If both the dose (mg/kg) and the drug concentration in plasma (the Y intercept of the terminal component of the plasma drug concentration [PDC] versus time curve, or "B") are known, then an "apparent" volume of distribution can be calculated from Vd = dose/PDC. This theoretical volume describes the volume to which the drug must be distributed if the concentration in plasma represents the concentration throughout the body (ie, distribution has reached equilibrium). The term "apparent" underscores the fact that where the drug is distributed cannot be determined from Vd; only that it goes somewhere. The pharmacokinetic measure used to indicate the pattern of distribution of a drug in plasma and in the different tissues, as well as the size of the compartment into which a drug would seem to have distributed in relation to its concentration in plasma, is known as the apparent volume of distribution (Vd). It is usually reported as liters per kilogram (L/kg) and is determined by measuring peak plasma drug concentrations after distribution has reached equilibrium for a drug administered IV. That concentration is compared with the IV dose that was given: Vd = dose/PDC. For example, if 12 mg/kg of phenobarbital is given, and the resulting PDC after distribution has occurred is 20 mg/L, then the apparent volume to which phenobarbital is distributed (Vd) = (12 mg/kg/20 mg/L) or 0.6 L/kg.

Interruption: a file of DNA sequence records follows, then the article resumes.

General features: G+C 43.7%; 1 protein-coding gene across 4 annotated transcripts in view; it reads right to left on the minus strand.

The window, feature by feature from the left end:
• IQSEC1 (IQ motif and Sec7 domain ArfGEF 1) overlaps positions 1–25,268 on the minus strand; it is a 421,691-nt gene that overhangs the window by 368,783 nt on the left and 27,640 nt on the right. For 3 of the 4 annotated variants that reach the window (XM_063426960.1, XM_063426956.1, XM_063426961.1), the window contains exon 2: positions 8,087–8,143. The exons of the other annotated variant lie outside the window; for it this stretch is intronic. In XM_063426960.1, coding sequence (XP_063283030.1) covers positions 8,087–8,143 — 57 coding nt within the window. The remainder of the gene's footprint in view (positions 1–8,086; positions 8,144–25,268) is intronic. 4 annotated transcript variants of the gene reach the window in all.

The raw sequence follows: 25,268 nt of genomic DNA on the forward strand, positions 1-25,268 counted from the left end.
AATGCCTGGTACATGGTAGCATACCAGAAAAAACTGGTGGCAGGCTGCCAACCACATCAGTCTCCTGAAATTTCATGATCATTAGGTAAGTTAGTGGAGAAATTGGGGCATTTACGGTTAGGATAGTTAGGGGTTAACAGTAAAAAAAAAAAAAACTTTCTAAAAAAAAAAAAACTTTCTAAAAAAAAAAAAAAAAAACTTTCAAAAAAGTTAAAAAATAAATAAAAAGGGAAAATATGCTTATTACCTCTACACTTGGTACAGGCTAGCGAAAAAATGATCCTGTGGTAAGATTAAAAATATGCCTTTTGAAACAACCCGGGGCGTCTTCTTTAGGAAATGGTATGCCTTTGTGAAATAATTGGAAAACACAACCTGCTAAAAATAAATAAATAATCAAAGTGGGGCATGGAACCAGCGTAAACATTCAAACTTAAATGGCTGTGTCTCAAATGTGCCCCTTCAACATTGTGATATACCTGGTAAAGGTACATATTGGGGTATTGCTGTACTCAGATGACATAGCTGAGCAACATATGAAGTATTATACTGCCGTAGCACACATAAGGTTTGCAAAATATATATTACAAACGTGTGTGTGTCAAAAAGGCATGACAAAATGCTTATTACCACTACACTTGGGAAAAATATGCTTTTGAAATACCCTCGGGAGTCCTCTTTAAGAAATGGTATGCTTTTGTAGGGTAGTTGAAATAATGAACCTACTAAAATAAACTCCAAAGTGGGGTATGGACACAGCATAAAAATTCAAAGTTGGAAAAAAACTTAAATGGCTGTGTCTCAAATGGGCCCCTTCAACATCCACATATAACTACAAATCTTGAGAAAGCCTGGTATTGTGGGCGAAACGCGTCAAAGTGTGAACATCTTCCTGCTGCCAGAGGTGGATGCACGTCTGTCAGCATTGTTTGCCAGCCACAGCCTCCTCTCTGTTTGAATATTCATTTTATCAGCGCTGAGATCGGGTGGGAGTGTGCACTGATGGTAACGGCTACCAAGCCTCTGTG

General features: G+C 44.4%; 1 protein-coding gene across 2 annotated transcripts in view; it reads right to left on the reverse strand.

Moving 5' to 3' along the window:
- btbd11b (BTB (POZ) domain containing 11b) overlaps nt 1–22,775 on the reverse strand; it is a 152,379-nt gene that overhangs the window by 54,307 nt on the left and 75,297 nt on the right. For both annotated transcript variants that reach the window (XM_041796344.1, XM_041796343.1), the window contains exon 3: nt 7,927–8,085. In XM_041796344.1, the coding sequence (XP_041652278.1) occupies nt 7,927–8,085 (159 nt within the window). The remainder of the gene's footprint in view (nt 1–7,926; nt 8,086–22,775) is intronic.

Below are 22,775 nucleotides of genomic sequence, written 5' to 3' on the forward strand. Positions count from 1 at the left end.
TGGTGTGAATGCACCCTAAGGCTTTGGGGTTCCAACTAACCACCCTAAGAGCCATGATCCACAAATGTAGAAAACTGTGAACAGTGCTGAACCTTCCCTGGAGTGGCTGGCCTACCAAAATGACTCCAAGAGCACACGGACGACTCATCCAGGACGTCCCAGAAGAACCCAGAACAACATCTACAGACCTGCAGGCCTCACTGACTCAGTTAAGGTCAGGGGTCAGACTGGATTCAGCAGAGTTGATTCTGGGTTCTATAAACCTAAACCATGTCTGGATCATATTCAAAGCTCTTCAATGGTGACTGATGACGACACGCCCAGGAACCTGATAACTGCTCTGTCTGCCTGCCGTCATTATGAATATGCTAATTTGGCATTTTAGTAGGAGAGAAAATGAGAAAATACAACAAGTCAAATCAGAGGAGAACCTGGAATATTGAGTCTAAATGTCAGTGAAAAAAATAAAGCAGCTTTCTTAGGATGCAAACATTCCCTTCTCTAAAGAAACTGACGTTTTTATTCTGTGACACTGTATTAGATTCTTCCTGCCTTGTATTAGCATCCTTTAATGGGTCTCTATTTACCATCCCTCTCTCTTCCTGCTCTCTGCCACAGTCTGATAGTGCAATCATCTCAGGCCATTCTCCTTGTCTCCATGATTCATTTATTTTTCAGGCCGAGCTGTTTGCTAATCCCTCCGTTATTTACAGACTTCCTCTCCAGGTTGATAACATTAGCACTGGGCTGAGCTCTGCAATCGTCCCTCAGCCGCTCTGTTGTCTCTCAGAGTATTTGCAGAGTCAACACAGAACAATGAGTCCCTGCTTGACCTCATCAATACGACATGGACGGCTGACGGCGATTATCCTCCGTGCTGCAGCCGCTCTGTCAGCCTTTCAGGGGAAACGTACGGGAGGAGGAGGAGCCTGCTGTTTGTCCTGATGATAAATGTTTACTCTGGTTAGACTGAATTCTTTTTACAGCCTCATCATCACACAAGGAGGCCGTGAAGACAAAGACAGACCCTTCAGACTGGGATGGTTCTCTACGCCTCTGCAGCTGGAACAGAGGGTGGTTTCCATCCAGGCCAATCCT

The Vd is useful for three reasons. First, and perhaps most importantly, it can be used to calculate a dose if the target PDC is known: dose = Vd × target PDC. For example, if the Vd of phenobarbital is 0.6 L/kg, and the target concentration of phenobarbital in a drug-naive animal is 10 mg/L, the IV dose would be 10 mg/L × 0.6 L/kg or 6 mg/kg. Second, if the PDC at any time after the dose is known, the Vd can be used to calculate how much drug is left in the body. Finally, the Vd can be used to predict the relative ability of the drug to distribute to different body compartments: if the drug is limited to the extracellular compartment (interstitial fluid, plasma), as is typical of water-soluble drugs, this represents 20%–30% of the body weight, and the Vd of such a drug should be <0.3 L/kg. Lipid-soluble drugs are generally able to penetrate cell membranes and thus are distributed to both extracellular and intracellular fluid, which represents ~60% of the body weight. Such drugs are generally characterized by a Vd >0.6 L/kg. Some drugs are limited to the plasma compartment and do not distribute well. An example would be a drug very tightly bound to plasma proteins; for such drugs, the Vd approximates the size of the blood compartment, or >0.1 L/kg. However, as the drug is freed from the protein, it will leave the plasma compartment and distribute into tissues. Many drugs are characterized by a Vd that exceeds the body weight of the animal (ie, >1 L/kg). For example, the mean digoxin Vd in dogs is 13 L/kg. This points out that the basis to determine Vd is PDC: if the drug leaves the plasma, regardless of where it goes, the Vd will increase. For digoxin, the drug binds to cardiac tissue; however, this is known only because follow-up studies demonstrated as such.